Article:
Honestly

wikipedia image of a fMRI brain scan

wikipedia image of a fMRI brain scan

I read an article  in Time magazine online that talked about using an fMRI brain scan as a lie detector. They say that certain parts of the brain are actively involved in creating a deception, while people who are honest have calm brain reactions to a situation.

The opening of the article is what caught my attention. If you are going to do a study about honesty, first you have to establish ‘What is honesty?’

“Consider this scenario: a shopkeeper mistakenly returns an extra $10 in change to a customer. In one outcome, the customer returns the money promptly, without pause. In another, he hesitates for just a second, thinks about pocketing the 10 bucks, then decides to give it back. Which is true honesty?”

This is something I feel I face, but on a smaller daily scale with students. The first situation is the true honesty. They act without considering there could be an alternative to the ending.

The second outcome is almost worse than outright deception. By pausing, they are weighing the situation. What are the odds of getting caught? What are the benefits? What are the risks? What is the motivation? They do not act until they are sure they are acting in their own best interest. Depending on all the variables, sometimes they would return the money to the shopkeeper, and sometimes they would smile and wish the shopkeeper a nice day.

What does this mean? Greene suggests that in some circumstances, real honesty is not about overcoming the temptation to lie but about not having to deal with that temptation in the first place. On an fMRI image, at least, the lying brain may look no different from one that’s simply contemplating whether to lie.”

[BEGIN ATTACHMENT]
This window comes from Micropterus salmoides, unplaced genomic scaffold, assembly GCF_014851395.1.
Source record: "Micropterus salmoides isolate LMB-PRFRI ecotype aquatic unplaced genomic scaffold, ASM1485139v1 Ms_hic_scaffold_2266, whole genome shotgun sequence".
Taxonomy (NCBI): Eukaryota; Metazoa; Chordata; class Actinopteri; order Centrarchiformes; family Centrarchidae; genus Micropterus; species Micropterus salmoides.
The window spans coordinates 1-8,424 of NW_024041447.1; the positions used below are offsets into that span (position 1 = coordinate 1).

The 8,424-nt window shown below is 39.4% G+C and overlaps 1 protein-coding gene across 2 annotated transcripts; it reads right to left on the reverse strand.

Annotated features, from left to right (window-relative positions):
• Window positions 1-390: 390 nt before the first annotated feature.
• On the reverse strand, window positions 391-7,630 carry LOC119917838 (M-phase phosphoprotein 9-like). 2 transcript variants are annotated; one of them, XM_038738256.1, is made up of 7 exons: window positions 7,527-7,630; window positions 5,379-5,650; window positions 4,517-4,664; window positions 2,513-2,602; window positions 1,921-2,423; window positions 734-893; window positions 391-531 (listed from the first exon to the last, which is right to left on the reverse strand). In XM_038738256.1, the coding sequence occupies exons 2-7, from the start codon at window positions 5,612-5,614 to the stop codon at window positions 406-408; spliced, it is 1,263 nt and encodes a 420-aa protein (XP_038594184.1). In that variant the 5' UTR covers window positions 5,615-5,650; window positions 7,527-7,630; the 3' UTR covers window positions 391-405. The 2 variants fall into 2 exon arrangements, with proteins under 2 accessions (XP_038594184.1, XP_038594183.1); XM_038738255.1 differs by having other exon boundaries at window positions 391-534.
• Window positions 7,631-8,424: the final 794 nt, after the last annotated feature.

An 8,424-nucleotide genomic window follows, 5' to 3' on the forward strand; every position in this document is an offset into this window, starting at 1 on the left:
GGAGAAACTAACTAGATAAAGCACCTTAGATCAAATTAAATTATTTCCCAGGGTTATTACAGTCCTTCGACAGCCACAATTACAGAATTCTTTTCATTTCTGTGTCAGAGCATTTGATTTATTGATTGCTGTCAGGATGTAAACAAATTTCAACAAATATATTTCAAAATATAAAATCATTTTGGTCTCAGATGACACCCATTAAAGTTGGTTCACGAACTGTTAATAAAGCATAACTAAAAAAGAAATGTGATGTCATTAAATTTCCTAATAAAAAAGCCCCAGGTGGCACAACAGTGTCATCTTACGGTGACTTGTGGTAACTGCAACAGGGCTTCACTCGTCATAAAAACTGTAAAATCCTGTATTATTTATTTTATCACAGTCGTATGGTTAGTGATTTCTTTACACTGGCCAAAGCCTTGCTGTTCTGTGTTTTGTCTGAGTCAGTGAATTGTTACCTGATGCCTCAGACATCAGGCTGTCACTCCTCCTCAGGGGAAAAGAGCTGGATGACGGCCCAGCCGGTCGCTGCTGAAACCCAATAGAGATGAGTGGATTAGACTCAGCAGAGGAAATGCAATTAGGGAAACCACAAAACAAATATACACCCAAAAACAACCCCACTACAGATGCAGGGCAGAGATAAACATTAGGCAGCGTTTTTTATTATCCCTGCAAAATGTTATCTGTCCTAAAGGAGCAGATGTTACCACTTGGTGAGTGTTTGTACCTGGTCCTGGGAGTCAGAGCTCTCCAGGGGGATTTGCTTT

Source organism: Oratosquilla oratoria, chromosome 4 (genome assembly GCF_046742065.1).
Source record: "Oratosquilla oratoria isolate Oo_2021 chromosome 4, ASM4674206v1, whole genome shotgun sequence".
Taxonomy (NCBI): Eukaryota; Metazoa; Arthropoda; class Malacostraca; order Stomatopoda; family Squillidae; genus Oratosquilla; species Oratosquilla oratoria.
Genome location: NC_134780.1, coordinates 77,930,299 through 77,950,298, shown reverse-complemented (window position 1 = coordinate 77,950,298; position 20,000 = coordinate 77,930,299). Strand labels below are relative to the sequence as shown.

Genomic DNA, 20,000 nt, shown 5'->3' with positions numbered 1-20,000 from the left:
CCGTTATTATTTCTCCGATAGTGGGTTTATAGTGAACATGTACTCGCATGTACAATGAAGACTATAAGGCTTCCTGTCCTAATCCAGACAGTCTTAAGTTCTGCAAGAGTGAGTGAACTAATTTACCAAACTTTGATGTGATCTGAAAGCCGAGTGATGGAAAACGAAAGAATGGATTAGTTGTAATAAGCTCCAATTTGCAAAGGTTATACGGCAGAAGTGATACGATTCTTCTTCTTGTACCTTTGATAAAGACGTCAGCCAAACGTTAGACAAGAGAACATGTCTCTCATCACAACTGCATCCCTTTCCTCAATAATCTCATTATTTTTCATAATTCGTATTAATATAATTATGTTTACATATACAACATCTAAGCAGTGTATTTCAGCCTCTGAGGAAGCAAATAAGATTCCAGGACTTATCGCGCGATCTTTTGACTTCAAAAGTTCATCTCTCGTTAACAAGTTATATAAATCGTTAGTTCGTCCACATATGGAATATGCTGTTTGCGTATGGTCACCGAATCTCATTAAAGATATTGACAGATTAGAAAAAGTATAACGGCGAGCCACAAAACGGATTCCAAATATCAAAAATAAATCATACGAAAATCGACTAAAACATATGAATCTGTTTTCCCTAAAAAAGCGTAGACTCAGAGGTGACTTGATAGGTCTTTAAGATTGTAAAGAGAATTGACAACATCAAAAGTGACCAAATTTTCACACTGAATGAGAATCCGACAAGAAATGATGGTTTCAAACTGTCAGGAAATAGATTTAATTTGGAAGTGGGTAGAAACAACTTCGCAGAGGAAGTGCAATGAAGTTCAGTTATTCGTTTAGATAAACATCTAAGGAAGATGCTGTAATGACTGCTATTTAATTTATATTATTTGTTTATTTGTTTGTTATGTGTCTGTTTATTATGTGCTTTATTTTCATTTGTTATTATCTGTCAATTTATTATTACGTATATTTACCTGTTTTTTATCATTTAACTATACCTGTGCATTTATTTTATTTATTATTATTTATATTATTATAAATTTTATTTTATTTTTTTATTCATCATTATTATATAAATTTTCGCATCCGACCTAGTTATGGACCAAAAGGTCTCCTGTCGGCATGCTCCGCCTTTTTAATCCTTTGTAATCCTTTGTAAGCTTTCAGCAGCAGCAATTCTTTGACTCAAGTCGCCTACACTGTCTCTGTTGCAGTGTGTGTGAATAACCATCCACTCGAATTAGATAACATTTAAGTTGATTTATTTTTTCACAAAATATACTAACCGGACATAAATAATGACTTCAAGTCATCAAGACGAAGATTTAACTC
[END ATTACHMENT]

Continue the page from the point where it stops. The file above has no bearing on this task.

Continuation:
Science says that true honestly would never consider lying. This is how I was raised and it continues to frustrate people around me – I feel guilty if I get something for free. Because of my belief in unwavering honesty, I really really hate being lied to by students. I get even more frustrated when I watch them do it than get lied to. After the inital “I didn’t do it” science would group them in the dishonest group. Even if they repent and confess later, they still had to think about whether to be honest or not.

Most teachers do not need a fMRI to know what is going on in a student’s mind, so being lied to only makes the situation worse. Do the right thing, give the $10 back. If you are so desperate for money you need the ficticious money, I hope I have a good enough repore with my students that they would come and talk to me.

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About Lisa Butler

Middle school teacher of Social Studies and Spanish, tech trainer, Flocabulary MC, Nearpod PioNear, and Edcamp Hershey Founder. I have embraced the power of blogging and reviewing products. If I am not doing something with ed or tech, I am probably reading, baking, running, or traveling.
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